FSA fines Credit Suisse UK £5.95m for systems and control failings

The UK’s Financial Services Authority (FSA) has fined Credit Suisse UK £5.95m for systems and controls failings in relation to sales by its private bank of structured capital at risk products known as Scarps.

Scarps are complex financial products that provide income to customers but expose them to the risk that they could lose all or part of their initial capital. 

Between January 2007 and December 2009 the bank’s customers invested more than £1bn in these instruments. The FSA said there were a number of serious failings regarding those sales. 

There were inadequate systems and controls for assessing customers’ attitudes to risk, the bank had failed to take reasonable care to demonstrate the suitability of these products for its customers; and it had failed to monitor staff effectively to ensure that they took reasonable care when giving advice.

The FSA said Credit Suisse UK had poor systems and controls in place and failed to maintain adequate records regarding its advice on these products.  As a result customers were exposed to an unacceptable risk of being sold a product that was unsuitable for them.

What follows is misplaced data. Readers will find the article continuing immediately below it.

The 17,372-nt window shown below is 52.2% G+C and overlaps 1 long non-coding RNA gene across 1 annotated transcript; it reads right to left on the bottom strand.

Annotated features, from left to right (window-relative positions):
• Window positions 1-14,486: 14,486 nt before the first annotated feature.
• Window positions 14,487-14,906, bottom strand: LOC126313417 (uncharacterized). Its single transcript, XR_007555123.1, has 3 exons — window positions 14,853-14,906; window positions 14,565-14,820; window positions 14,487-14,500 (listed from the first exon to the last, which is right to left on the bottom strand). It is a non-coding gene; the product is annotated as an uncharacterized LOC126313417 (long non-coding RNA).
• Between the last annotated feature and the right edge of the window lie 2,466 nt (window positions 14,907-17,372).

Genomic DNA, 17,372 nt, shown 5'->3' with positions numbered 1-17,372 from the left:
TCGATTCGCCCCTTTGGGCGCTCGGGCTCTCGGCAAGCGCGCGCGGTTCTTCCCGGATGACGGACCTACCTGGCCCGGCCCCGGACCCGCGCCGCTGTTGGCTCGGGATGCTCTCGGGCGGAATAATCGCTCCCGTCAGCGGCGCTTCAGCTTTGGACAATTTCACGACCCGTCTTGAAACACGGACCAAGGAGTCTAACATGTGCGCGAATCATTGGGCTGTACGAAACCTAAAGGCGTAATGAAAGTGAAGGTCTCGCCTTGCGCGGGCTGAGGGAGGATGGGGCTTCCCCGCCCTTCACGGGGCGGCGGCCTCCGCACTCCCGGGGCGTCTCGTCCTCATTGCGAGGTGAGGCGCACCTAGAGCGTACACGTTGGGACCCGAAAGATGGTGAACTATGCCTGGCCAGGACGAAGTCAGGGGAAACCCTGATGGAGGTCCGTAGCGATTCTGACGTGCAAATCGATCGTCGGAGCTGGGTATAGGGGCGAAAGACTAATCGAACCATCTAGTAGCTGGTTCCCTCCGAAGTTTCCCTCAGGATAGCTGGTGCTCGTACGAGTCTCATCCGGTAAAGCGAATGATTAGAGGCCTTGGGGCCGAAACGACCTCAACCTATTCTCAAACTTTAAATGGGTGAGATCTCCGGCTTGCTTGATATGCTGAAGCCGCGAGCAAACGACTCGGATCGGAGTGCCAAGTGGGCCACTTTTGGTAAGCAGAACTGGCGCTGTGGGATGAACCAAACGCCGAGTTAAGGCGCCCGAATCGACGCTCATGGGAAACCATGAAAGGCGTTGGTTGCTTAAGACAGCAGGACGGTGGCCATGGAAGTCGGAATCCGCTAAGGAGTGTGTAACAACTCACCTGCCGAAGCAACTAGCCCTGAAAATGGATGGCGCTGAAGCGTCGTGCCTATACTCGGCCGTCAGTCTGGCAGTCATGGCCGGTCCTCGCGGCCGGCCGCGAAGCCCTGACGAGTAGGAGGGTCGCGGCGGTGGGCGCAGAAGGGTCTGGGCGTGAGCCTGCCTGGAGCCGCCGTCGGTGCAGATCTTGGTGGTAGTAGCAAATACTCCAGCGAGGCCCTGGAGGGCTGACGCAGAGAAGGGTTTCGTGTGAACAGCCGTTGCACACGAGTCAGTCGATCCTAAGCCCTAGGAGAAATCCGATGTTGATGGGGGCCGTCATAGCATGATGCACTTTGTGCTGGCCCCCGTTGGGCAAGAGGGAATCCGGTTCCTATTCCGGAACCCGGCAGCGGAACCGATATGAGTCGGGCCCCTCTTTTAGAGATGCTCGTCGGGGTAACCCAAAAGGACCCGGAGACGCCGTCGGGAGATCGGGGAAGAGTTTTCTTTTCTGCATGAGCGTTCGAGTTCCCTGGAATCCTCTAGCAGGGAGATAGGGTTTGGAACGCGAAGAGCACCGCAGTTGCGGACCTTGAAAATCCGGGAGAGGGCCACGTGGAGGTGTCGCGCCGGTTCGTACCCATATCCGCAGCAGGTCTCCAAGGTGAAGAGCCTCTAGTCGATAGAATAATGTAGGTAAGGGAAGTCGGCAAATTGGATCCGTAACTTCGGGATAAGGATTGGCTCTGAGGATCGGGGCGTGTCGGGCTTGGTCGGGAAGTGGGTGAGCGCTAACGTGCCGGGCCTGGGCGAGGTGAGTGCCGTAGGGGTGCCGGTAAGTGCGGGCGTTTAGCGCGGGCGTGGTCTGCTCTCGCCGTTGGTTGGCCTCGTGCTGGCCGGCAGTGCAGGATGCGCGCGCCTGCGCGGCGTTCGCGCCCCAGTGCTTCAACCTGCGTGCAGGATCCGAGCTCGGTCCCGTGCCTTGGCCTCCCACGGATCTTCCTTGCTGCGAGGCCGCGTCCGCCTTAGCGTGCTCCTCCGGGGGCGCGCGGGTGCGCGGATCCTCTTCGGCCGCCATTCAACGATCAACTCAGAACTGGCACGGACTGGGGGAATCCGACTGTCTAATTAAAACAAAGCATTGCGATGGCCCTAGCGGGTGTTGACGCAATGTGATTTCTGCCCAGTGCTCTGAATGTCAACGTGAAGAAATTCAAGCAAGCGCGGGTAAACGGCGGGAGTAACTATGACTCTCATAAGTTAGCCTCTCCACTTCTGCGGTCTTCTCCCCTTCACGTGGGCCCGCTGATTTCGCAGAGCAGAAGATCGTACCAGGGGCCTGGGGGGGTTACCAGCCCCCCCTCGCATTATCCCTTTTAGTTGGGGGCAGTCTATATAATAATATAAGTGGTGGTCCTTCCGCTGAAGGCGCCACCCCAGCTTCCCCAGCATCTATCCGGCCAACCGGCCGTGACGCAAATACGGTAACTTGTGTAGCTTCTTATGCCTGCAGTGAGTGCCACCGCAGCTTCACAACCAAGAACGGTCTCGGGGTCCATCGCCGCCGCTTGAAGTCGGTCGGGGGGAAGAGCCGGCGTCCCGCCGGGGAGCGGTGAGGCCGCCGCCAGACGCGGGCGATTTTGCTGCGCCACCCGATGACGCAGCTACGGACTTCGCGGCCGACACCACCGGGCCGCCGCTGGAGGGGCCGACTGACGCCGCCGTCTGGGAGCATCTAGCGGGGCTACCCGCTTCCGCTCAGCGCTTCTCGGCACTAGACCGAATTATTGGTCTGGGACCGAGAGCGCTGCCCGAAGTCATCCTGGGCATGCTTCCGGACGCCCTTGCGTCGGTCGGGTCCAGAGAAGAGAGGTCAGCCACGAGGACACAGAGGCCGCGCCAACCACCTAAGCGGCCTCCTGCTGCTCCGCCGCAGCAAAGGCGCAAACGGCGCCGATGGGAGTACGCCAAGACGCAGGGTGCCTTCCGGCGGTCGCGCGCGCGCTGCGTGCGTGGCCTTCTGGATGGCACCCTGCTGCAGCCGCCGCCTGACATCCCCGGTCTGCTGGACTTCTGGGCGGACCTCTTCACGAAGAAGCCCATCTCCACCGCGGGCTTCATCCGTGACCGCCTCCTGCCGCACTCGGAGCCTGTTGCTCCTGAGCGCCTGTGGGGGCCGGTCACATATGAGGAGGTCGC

Since the discovery of these failings, Credit Suisse UK has made a number of changes to its advisory processes and has enhanced the systems and controls in place to ensure the suitability of its advice to its customers, the FSA said in a statement.

The bank has also agreed to carry out a review of past business, overseen by an independent third party, in relation to Scarp purchases during the period.  If a customer is found to have been advised to purchase an unsuitable product, redress will be paid to the customer by Credit Suisse UK to ensure that they have not suffered financially as a result. The bank has also agreed to settle at an early stage entitling it to a 30% discount on the fine.

Tracey McDermott, FSA acting director of enforcement and financial crime, said a proper assessment of customers’ individual needs and circumstances is critical when firms are selling complex products like Scarps. 

“Credit Suisse UK’s systems were not up to the level we, and their customers, are entitled to expect.  Our recent ‘Dear CEO’ letter to the wealth management industry made it clear that significant and widespread failings exist in this area and standards need to improve.  This penalty should leave firms in no doubt about our determination to make that happen,” McDermott said.

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